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Triumph TR6: A Triumph of Style

The TR6 (1969-76) was the best-selling TR in history when production ended in 1976. Of the nearly quarter million TR's built, more than 94,000 were TR6's, ninety percent of them to US specifications. The TR6 has a reputation as a car that looks good and sounds right.

The chassis and running gear of the TR6 were essentially the same as those of the TR5/250. The big difference was the body, which for once wasn't left to Giovanni Michelotti. The Italian was tied up on other work for Leyland when the new TR was needed, so Triumph turned to Karmann of Osnabruk, West Germany, well known for its work for VW, Porsche, and BMW.

Given only fourteen months, Karmann completely altered and modernized the TR sports car, without changing the TR5's cowl, doors, or inner panels. Karmann shaved off the hood bump and the bright metal trim from the fenders; went to a single bar grill set against a flat-black meshwork instead of the tubular grill; and reshaped the tail into a sort of Kamm-back, painting the upright section flat-black and wrapping the tail lights horizontally.

The TR6 was a refined sports car. If featured pile carpeting of floors and trunk, plush-looking bucket seats, a wood dash and the usual full complement of instruments. It featured the six-cylinder motor that was carried over from the TR250. Mechanical changes included a front antiroll bar and wider tires and wheels. While it was a remarkable facelift, achieved in record time, it was still an evolution of the old TR4 from 1961 and this put off potential buyers, who went elsewhere.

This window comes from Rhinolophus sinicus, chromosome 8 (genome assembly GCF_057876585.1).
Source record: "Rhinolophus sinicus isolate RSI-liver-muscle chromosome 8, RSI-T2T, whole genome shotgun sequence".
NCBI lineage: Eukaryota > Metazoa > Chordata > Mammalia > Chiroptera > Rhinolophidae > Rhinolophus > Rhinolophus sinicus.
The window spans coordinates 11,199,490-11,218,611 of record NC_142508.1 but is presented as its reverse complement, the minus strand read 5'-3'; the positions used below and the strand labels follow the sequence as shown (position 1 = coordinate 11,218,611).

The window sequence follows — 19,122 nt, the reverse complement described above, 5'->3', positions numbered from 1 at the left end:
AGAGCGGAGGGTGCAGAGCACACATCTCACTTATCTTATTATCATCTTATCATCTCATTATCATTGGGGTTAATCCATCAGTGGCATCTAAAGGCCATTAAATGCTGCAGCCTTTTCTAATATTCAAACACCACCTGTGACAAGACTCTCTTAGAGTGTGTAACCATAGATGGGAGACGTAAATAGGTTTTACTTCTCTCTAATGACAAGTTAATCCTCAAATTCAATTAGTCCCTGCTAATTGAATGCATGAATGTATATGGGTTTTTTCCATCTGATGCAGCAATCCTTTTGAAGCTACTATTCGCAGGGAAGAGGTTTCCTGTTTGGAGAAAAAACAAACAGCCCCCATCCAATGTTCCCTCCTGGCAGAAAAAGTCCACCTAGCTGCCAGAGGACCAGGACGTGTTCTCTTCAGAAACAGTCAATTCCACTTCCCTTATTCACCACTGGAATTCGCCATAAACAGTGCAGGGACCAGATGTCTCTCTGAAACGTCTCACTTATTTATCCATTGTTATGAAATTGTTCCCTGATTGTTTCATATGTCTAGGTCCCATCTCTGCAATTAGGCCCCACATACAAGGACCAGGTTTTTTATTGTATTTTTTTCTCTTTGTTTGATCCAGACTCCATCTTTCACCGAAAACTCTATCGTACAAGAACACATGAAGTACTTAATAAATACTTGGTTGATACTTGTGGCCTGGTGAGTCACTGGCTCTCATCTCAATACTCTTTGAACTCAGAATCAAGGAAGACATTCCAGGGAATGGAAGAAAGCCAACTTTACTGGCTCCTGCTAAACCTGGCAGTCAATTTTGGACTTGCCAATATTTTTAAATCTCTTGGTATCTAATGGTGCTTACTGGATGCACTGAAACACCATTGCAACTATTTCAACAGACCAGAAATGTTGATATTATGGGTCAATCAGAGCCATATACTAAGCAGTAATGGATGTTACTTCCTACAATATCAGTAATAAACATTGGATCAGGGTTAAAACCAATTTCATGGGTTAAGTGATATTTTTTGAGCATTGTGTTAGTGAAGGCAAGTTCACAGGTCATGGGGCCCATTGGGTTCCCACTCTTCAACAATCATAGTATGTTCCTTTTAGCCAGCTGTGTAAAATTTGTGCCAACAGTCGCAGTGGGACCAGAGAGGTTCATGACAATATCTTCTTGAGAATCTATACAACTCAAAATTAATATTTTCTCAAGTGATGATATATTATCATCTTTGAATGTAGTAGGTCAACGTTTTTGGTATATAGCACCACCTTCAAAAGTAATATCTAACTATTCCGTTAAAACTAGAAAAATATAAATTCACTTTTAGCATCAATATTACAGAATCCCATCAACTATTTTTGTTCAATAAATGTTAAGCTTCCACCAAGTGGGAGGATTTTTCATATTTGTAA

Despite the production figures stated above, the TR6 never sold at the rate of the TR3A or the TR4. But it was a steady, consistent seller which appealed to the tradition-minded. The development of the TR6 was a slow, evolutionary process from the first TR2. The TR7 that would follow the TR6 was a complete change. So much so, that for a lot of people, the TR6 was were the TR story ended.

There was a great deal of change between 1969 and 1976. Most of the changes occurred to meet US safety and emissions regulations. Other changes were requests from the Triumph North American office, such as the UK flag decal, and the wheels. The US cars used carburetors, while the Uk-market cars were fuel injected. The worst changes occurred in 1971 when the compression was dropped form the original 8.5:1 to 7.75:1, and performance suffered accordingly. The TR6's ride height was raised to meet US minimum headlamp height requirements. This naturally affected the handling. 1971 was also the last year for wire wheels, although the steel disc wheels are much prettier than the dummy units used on the TR250. Changes in 1973 included a reprofiled camshaft, a front spoiler, and a re-designed hardtop. Then bumper guards were later added, which to some, destroyed Karmann's clean, nimble lines.

The last TR6's were sold in the US in 1977, and for that reason some may be titled as 1977 models. This stylish six-cylinder sports car is regarded by many as the last true Triumph.


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Last modified: May 29, 2006